WORLD'S OLDEST FIREHOUSE

mack

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Guinness says 130-year-old Manistee firehouse is world's oldest

It's official: Guinness says 130-year-old Manistee firehouse is world's oldest​

John L. Russell
Special to The Detroit News


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Manistee — After two years and hundreds of research hours, the Manistee Fire Department was recognized this week by Guinness World Records as having the “oldest continuously manned operating fire station” in the world.

“Congratulations,” said the email that came to firefighter Fred LaPoint’s account. “You are Officially Amazing!”

“If I could, I would have done a backflip,” LaPoint said as the department celebrated the fire station’s 130th birthday Monday.

Always interested in history, LaPoint in 2017 began looking into whether any other firehouses had been in continuous service as long as the station at 1st and Hancock.

He contacted the record keeper at Guinness World Records in New York. Although they had no category for old firehouses, they suggested he do some research.

“For over two years, Fred would come in with questions and to do research. It became an obsession,” said Mark Fedder, executive director of the Manistee Historical Society, "With all of the volunteers who assisted Fred, this designation became a reality, and it will be a credit to the city for years to come.”

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The massive stone building was constructed in 1888 after a forest fire destroyed most of the town. Three lumber mills had their own fire brigades, which were funded by subscription — and if you didn’t pay for fire protection, you had no assistance if a fire occurred.

Twenty years after Manistee's founding, the established the public fire service and built the building, which housed two steam fire engines pulled by horses and a living and sleeping floor. Seven full-time firefighters and a public safety director currently occupy the building.
LaPoint, who joined the department in 1979, says grain was found upstairs where it was stored to feed the horses that once pulled fire apparatus. There were remnants of a blacksmith shop.

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At Monday's ceremony, a plaque was unveiled that commemorated the honor from Guinness. Tim Kozal, Director of Public Safety in Manistee, noted LaPointe's diligence in pursuing the title.

LaPointe, who is 65, will retire next month after more than 40 years as a firefighter and paramedic. He is shy, but proud of his efforts.

“This is a great honor for our dedicated firefighters and the city of Manistee,” said LaPoint. “I still have trouble believing we did this.”






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Except for all of the continuously manned stations in Michigan and other states that are older . . . . .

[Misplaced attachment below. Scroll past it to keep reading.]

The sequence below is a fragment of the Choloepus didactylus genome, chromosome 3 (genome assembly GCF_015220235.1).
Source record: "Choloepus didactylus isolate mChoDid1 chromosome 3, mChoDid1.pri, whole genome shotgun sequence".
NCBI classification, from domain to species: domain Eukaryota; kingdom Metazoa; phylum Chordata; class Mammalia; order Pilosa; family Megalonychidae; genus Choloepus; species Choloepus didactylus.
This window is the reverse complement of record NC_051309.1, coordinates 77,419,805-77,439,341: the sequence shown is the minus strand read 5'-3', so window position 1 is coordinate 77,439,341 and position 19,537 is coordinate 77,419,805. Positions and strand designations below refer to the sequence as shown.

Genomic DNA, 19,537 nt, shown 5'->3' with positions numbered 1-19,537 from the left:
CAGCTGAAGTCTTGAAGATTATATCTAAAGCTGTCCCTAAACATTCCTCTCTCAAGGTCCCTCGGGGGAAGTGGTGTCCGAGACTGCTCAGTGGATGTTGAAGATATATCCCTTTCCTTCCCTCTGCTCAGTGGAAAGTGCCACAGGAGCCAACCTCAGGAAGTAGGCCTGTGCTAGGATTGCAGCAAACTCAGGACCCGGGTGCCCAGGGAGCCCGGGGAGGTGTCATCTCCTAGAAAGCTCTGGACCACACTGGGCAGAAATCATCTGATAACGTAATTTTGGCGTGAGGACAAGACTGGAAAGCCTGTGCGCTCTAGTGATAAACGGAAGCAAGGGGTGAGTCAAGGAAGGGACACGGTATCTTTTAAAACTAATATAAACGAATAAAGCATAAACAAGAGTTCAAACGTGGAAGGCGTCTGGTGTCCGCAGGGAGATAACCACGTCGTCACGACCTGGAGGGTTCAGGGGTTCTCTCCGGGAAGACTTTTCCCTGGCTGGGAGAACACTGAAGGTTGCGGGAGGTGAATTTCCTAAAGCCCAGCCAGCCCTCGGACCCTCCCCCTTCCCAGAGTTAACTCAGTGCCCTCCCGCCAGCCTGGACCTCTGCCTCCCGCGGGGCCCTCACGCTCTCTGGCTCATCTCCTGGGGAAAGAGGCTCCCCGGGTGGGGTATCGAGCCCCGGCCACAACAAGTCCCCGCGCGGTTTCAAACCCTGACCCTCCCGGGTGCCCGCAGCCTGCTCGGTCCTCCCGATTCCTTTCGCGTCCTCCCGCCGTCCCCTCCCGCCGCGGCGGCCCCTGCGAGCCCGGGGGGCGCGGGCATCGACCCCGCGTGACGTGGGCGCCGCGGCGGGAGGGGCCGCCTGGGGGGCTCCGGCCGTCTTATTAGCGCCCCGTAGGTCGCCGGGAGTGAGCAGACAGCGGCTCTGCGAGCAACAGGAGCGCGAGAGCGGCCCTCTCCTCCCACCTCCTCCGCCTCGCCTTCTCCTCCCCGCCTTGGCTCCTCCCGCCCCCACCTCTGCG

Laurel/Rex does not make the claim because they are not the oldest.
 
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mack

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Boston MA Engine 33 Ladder 15 1887

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LODDs Engine 33 Ladder 15



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September 28, 1922 – Captain William C. Swan, Ladder Company 15, died in the Line-Of-Duty returning from a fire at 25-27 Holyoke Street, South End, Box 1552.


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Hoseman Cornelius Noonan, age 47, Engine Company 33 On February 10, 1938, Hoseman Noonan died in the hospital from burns and the inhalation of smoke and gas, after working at a cellar fire in the J.J. Newbury’s Department Store at 180-194 Massachusetts Avenue, 3 alarms Box 1591 at 0622 hours, (Massachusetts Avenue & Norway Street) on January 30, 1938. Hoseman Noonan had 20 years service.


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Died from injuries received in the performance of duty when part of the Henry Street side of the building collapsed, some members were trapped for hours and over forty (40) members were injured, some never returned to duty. It took hours to remove all the dead and injured. Cold temperatures hampered the efforts of the firefighters and the fire was still burning in sections of the building. Also the 1941 American La France 125’ aerial ladder truck of Ladder Co.8 (“The White Elephant”) was badly damaged. Hoseman Foley had 30 years, Hoseman Macomber had 24 years, Hoseman Reddington had 19 years, Hoseman McMorrow had 19 years, Ladderman McGuire had 19 years and Hoseman Degan had 15 months of service. The alarms were sounded from Box 6153 at 0227 hours, 0305 hours, 0324 hours, 0420 hours and the 5th alarm at 0435 hours.



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Fire Fighter Richard Concannon, age 38, Ladder Company 15 On January 23, 1961, Fire Fighter Concannon died from the inhalation of smoke and gas, while operating at Box 1537, (Berkeley & Marlborough Streets), during a fire at 31 Marlborough Street, Back Bay, at 2134 hours. Fire Fighter Concannon had 13 years of service.